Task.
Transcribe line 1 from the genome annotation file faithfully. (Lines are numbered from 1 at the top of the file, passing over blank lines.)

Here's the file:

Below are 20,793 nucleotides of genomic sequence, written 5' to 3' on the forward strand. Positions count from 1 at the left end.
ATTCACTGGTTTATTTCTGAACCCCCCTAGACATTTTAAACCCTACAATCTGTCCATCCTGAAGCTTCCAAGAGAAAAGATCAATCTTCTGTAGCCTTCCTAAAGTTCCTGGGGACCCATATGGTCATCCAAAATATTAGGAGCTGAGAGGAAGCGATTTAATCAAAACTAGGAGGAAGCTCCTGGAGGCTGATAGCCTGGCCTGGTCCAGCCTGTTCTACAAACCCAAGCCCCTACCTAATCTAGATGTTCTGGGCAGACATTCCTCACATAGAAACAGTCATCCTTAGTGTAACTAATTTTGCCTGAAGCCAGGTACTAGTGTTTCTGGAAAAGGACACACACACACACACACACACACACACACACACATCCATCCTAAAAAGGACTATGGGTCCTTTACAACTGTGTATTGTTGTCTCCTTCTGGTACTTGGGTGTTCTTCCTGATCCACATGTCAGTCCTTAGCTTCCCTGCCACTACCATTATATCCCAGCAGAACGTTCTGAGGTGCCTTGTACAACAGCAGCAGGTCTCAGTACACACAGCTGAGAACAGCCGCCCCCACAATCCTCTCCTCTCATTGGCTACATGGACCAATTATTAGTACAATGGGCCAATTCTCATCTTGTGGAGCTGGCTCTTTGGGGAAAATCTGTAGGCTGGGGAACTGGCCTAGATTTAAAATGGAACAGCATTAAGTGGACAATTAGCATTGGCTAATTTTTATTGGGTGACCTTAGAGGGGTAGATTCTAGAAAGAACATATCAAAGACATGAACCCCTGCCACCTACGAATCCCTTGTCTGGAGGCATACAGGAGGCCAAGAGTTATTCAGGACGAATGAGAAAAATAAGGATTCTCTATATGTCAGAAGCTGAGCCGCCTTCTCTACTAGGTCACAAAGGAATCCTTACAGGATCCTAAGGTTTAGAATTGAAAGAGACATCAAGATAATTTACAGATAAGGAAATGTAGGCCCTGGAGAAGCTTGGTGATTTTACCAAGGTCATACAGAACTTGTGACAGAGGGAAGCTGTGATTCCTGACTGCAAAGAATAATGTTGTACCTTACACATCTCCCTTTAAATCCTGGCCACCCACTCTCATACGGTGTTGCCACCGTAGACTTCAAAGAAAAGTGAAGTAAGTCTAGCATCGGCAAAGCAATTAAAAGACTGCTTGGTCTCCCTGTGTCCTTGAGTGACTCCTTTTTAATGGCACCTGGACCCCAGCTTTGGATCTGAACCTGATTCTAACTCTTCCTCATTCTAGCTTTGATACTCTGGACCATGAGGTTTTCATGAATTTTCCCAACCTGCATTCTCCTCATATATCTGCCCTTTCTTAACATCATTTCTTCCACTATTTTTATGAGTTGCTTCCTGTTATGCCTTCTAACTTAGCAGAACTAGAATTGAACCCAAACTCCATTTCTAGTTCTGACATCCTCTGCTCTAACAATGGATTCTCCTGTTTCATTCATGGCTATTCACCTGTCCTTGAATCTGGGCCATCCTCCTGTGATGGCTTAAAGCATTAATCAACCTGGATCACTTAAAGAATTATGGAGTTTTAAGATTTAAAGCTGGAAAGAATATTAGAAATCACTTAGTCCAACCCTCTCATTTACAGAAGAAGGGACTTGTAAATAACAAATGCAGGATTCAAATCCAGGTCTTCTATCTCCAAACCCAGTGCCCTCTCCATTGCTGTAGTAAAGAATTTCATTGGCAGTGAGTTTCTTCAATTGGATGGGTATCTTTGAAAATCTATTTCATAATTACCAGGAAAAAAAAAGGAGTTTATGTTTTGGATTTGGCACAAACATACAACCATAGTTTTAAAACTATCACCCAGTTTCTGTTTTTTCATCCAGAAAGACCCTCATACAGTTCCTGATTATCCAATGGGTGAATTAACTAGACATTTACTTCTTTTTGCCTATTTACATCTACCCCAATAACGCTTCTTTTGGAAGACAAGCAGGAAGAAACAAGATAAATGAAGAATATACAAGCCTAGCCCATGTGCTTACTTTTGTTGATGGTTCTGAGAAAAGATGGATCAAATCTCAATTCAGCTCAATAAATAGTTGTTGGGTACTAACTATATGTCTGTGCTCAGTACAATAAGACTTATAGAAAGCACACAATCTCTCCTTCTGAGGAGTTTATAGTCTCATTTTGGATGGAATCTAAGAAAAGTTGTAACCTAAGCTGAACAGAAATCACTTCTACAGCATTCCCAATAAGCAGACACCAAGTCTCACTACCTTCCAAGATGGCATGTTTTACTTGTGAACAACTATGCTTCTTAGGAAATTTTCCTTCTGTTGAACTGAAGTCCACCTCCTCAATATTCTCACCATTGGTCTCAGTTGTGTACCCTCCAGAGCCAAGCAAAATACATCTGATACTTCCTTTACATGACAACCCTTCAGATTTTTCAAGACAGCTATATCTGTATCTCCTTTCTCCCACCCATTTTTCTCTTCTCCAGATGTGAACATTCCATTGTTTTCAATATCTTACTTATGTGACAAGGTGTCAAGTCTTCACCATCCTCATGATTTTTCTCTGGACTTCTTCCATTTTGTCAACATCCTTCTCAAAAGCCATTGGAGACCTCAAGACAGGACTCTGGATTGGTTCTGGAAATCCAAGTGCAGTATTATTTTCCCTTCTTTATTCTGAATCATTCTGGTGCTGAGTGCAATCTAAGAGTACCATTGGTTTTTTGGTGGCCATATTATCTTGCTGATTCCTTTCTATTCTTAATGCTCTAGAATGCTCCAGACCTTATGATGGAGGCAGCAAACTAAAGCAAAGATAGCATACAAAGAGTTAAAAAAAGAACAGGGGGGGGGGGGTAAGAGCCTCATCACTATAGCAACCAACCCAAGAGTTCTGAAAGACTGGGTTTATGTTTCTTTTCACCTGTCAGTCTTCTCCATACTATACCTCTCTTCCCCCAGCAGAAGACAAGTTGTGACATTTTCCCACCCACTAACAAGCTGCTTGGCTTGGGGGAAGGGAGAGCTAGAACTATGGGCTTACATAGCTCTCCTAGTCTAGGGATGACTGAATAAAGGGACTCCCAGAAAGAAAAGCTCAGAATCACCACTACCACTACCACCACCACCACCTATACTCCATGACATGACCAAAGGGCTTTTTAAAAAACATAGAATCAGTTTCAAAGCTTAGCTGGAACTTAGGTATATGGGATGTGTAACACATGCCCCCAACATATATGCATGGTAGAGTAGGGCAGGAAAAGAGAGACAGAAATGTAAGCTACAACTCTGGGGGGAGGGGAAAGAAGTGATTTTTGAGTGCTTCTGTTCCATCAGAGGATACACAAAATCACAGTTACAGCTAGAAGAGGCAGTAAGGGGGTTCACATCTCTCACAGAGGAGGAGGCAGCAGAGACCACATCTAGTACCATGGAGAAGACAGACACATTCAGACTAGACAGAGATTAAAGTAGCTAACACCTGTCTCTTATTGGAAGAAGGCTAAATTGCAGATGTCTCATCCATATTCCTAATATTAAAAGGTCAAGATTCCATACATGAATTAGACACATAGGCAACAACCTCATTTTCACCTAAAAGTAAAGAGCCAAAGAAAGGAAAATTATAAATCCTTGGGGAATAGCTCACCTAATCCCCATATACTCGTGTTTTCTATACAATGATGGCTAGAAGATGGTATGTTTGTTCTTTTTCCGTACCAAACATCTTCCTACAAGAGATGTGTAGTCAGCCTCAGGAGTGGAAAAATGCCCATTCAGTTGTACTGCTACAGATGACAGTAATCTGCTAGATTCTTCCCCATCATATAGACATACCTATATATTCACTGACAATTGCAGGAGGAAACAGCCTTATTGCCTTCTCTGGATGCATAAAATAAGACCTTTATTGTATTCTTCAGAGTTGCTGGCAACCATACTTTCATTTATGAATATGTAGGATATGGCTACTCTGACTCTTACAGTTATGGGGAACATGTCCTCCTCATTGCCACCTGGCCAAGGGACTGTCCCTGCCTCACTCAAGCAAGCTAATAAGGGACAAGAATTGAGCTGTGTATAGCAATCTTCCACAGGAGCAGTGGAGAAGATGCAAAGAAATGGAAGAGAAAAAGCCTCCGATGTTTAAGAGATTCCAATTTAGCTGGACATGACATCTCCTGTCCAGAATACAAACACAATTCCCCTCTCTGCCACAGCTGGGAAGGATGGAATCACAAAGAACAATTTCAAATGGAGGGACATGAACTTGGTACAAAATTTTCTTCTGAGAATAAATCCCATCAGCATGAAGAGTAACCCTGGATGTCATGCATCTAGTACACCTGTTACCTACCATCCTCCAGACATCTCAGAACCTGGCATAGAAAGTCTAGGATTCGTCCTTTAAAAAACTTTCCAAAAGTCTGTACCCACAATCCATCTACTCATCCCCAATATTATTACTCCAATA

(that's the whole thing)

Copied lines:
Below are 20,793 nucleotides of genomic sequence, written 5' to 3' on the forward strand. Positions count from 1 at the left end.